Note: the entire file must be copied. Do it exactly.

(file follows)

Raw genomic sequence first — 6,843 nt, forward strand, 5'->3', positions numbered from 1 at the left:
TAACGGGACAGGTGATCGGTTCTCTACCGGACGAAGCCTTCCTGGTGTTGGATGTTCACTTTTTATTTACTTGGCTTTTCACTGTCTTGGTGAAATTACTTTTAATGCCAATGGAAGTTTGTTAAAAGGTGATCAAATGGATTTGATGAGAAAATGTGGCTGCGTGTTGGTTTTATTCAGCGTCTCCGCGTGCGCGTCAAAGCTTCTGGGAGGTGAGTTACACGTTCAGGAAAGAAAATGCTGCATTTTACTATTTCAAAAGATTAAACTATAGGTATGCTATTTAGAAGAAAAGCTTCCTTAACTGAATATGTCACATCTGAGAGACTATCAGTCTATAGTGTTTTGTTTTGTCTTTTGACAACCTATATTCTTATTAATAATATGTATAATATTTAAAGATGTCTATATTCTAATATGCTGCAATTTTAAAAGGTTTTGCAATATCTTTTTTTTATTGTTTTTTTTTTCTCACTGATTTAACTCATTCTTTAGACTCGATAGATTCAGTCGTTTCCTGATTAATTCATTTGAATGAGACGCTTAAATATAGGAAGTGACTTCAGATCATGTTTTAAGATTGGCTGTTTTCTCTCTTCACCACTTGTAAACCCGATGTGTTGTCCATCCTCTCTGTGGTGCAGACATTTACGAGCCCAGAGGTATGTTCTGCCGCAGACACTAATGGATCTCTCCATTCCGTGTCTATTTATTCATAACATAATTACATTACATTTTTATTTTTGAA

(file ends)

Raw genomic sequence first — 6,843 nt, forward strand, 5'->3', positions numbered from 1 at the left:
TAACGGGACAGGTGATCGGTTCTCTACCGGACGAAGCCTTCCTGGTGTTGGATGTTCACTTTTTATTTACTTGGCTTTTCACTGTCTTGGTGAAATTACTTTTAATGCCAATGGAAGTTTGTTAAAAGGTGATCAAATGGATTTGATGAGAAAATGTGGCTGCGTGTTGGTTTTATTCAGCGTCTCCGCGTGCGCGTCAAAGCTTCTGGGAGGTGAGTTACACGTTCAGGAAAGAAAATGCTGCATTTTACTATTTCAAAAGATTAAACTATAGGTATGCTATTTAGAAGAAAAGCTTCCTTAACTGAATATGTCACATCTGAGAGACTATCAGTCTATAGTGTTTTGTTTTGTCTTTTGACAACCTATATTCTTATTAATAATATGTATAATATTTAAAGATGTCTATATTCTAATATGCTGCAATTTTAAAAGGTTTTGCAATATCTTTTTTTTATTGTTTTTTTTTTCTCACTGATTTAACTCATTCTTTAGACTCGATAGATTCAGTCGTTTCCTGATTAATTCATTTGAATGAGACGCTTAAATATAGGAAGTGACTTCAGATCATGTTTTAAGATTGGCTGTTTTCTCTCTTCACCACTTGTAAACCCGATGTGTTGTCCATCCTCTCTGTGGTGCAGACATTTACGAGCCCAGAGGTATGTTCTGCCGCAGACACTAATGGATCTCTCCATTCCGTGTCTATTTATTCATAACATAATTACATTACATTTTTATTTTTGAA